It’s practically a national holiday at this point: Tax refund season. We’ve all filed our returns and are eagerly awaiting the government to return a check to us. And we might be considering a new car or suddenly find ourselves needing one. And then, inevitably, comes the pitch: the tax refund auto loan. But what are these… and why might they be a bad deal?
The Two Parts Of The Tax Refund Car Loan
One thing that’s not discussed is that the “tax refund car loan” is actually a two-part financial instrument. The first is essentially a payday loan based around your estimated tax refund. This is becoming increasingly common in the tax preparation industry; you might remember ads offering a “rapid refund.” That’s actually a loan.
However, it’s a loan that’s not subject to the same rules as a car loan; the interest rates can be higher, sometimes in the triple digits. Furthermore, that loan is based on you getting your return. If the government sees a delay in sending you a check, or the check that arrives in the mail isn’t as much as you thought, you’re still on the hook for the loan and the interest it’s racking up.
Similarly, the car loan can have its own problems. How far do you trust a dealership that wants to make money off you coming and going? They might be hiking your interest rates or giving you a lesser deal and you’d never know it.
Why A Down Payment Is Better
It may make the budget a little tighter, but if you need a car, and have a tax return coming, a down payment is a better option. For one thing, you’re starting your loan off in a way that’s more secure; you’re counting on cash in hand, not cash you haven’t seen yet.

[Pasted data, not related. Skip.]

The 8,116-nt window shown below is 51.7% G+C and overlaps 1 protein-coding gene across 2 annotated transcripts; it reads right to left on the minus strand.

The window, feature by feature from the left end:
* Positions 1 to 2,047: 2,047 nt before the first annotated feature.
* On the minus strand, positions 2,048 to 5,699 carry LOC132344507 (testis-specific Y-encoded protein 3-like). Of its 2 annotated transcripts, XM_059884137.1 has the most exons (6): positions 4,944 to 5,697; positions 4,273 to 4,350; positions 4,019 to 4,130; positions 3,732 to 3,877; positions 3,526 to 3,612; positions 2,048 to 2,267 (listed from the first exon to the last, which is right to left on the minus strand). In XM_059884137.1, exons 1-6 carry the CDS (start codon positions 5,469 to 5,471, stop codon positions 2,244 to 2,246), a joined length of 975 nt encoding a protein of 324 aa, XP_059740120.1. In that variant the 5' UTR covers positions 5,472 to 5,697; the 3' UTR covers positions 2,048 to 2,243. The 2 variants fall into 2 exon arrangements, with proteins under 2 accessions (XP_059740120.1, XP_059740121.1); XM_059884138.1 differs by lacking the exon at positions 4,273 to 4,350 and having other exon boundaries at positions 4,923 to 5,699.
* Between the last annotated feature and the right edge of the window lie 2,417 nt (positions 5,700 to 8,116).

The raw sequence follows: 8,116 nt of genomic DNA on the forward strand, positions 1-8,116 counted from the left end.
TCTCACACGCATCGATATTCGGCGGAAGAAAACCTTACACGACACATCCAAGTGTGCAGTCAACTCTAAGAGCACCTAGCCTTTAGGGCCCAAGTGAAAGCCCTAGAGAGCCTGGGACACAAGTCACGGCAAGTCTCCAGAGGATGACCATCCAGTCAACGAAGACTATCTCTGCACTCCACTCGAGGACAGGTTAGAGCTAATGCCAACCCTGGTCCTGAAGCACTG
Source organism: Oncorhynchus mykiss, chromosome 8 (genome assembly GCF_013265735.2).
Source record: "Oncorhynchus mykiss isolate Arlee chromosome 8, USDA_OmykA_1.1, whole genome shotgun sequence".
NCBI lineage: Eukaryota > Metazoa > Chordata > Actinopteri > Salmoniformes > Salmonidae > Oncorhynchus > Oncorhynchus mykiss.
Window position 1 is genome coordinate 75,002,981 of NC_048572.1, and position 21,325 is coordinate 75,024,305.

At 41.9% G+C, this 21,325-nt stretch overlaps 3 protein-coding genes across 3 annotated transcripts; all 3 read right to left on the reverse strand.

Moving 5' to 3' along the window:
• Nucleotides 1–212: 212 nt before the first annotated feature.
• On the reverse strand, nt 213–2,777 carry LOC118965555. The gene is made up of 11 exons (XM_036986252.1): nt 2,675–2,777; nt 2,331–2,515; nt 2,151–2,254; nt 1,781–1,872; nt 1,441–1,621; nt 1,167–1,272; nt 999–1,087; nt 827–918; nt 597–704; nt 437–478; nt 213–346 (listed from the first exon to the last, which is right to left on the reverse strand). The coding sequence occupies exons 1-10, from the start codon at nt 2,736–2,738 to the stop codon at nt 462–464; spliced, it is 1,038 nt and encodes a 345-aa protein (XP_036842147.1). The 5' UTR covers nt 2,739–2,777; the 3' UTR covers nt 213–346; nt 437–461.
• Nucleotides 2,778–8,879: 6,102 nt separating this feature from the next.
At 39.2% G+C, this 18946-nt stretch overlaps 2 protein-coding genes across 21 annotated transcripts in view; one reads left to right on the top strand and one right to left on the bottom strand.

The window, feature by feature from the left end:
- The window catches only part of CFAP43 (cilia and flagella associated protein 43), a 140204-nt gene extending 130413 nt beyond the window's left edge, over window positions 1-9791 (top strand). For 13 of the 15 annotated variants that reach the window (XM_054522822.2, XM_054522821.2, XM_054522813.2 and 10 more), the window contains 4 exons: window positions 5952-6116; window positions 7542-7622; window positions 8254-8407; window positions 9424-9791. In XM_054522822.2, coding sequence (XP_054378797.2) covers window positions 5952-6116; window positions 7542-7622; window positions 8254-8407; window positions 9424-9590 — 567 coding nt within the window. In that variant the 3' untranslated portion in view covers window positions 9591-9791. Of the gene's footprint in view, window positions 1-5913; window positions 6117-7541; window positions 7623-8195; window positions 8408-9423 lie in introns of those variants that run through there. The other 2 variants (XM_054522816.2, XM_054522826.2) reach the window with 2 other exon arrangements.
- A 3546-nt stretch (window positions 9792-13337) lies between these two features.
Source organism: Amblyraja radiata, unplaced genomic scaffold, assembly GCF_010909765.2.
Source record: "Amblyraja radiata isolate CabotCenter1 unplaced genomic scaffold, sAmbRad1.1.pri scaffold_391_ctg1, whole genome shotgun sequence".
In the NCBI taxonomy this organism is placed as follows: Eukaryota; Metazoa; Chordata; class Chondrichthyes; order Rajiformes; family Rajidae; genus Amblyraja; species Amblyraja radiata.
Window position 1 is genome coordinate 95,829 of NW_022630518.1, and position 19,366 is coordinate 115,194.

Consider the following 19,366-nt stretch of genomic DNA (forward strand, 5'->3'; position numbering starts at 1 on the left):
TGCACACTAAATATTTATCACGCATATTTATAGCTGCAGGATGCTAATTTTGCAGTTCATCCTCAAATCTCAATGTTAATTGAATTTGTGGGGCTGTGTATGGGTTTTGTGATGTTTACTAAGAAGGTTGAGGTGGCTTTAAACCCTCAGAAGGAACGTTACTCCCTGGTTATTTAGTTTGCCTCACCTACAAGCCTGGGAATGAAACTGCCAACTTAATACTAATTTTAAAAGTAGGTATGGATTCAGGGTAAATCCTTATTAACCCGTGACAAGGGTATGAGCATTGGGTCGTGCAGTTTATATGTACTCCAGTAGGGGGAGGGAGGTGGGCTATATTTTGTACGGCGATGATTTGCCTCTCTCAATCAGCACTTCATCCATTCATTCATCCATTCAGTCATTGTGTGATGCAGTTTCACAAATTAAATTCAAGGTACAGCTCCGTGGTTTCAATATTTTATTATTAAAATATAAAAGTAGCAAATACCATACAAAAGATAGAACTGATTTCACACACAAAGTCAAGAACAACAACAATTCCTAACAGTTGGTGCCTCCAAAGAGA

Similarly, it reduces the overall principal of the loan, meaning you pay less. But what about the rest of the money? Few of us can just buy a car in cash off the lot.
Better Alternatives In Financing
That’s where finding your own financing comes in. If you track down and have your financing in hand for your car before you walk onto the lot, it changes the dynamic of the conversation. Now, you’re not somebody who may or may not be able to afford their car: You’re somebody with the money in hand, ready to go. It starts the conversation off differently and ensures that you get a fair deal, not least because the dealership has to impress you, not the other way around.
For many of us, a tax return is a needed infusion of capital at just the right moment. All too often the car goes out right when we have the money to replace it. But don’t let your needs blind you to problems; keep your return in your account, and finance your next car instead.
Photo credits: suphakit73 of freedigitalphotos.net, Arvind Balaraman of freedigitalphotos.net